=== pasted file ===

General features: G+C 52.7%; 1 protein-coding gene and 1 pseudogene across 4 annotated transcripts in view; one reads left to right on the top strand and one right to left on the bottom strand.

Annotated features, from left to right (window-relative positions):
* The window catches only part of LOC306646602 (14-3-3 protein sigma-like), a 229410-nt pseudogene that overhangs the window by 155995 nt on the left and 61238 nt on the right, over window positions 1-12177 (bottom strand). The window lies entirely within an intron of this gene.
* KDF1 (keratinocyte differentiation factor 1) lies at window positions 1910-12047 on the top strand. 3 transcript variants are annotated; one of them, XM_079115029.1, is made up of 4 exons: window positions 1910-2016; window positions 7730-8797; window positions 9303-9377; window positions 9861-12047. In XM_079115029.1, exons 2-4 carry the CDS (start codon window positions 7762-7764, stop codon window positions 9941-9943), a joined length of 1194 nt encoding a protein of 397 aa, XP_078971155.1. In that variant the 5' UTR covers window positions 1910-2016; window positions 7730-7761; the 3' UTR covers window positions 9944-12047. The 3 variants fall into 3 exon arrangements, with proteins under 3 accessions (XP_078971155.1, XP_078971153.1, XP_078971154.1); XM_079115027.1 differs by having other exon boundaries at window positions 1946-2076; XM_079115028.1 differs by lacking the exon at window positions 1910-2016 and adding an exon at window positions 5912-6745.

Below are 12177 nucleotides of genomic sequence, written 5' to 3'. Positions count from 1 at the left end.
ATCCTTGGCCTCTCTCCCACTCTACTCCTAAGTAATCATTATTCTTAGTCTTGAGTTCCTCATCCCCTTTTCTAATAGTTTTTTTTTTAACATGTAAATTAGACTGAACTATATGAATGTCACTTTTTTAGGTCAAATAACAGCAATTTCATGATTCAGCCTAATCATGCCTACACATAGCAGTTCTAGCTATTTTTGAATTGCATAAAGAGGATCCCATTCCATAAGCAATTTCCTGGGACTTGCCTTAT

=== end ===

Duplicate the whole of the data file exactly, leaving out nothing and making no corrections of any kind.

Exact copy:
General features: G+C 52.7%; 1 protein-coding gene and 1 pseudogene across 4 annotated transcripts in view; one reads left to right on the top strand and one right to left on the bottom strand.

Annotated features, from left to right (window-relative positions):
* The window catches only part of LOC306646602 (14-3-3 protein sigma-like), a 229410-nt pseudogene that overhangs the window by 155995 nt on the left and 61238 nt on the right, over window positions 1-12177 (bottom strand). The window lies entirely within an intron of this gene.
* KDF1 (keratinocyte differentiation factor 1) lies at window positions 1910-12047 on the top strand. 3 transcript variants are annotated; one of them, XM_079115029.1, is made up of 4 exons: window positions 1910-2016; window positions 7730-8797; window positions 9303-9377; window positions 9861-12047. In XM_079115029.1, exons 2-4 carry the CDS (start codon window positions 7762-7764, stop codon window positions 9941-9943), a joined length of 1194 nt encoding a protein of 397 aa, XP_078971155.1. In that variant the 5' UTR covers window positions 1910-2016; window positions 7730-7761; the 3' UTR covers window positions 9944-12047. The 3 variants fall into 3 exon arrangements, with proteins under 3 accessions (XP_078971155.1, XP_078971153.1, XP_078971154.1); XM_079115027.1 differs by having other exon boundaries at window positions 1946-2076; XM_079115028.1 differs by lacking the exon at window positions 1910-2016 and adding an exon at window positions 5912-6745.

Below are 12177 nucleotides of genomic sequence, written 5' to 3'. Positions count from 1 at the left end.
ATCCTTGGCCTCTCTCCCACTCTACTCCTAAGTAATCATTATTCTTAGTCTTGAGTTCCTCATCCCCTTTTCTAATAGTTTTTTTTTTAACATGTAAATTAGACTGAACTATATGAATGTCACTTTTTTAGGTCAAATAACAGCAATTTCATGATTCAGCCTAATCATGCCTACACATAGCAGTTCTAGCTATTTTTGAATTGCATAAAGAGGATCCCATTCCATAAGCAATTTCCTGGGACTTGCCTTAT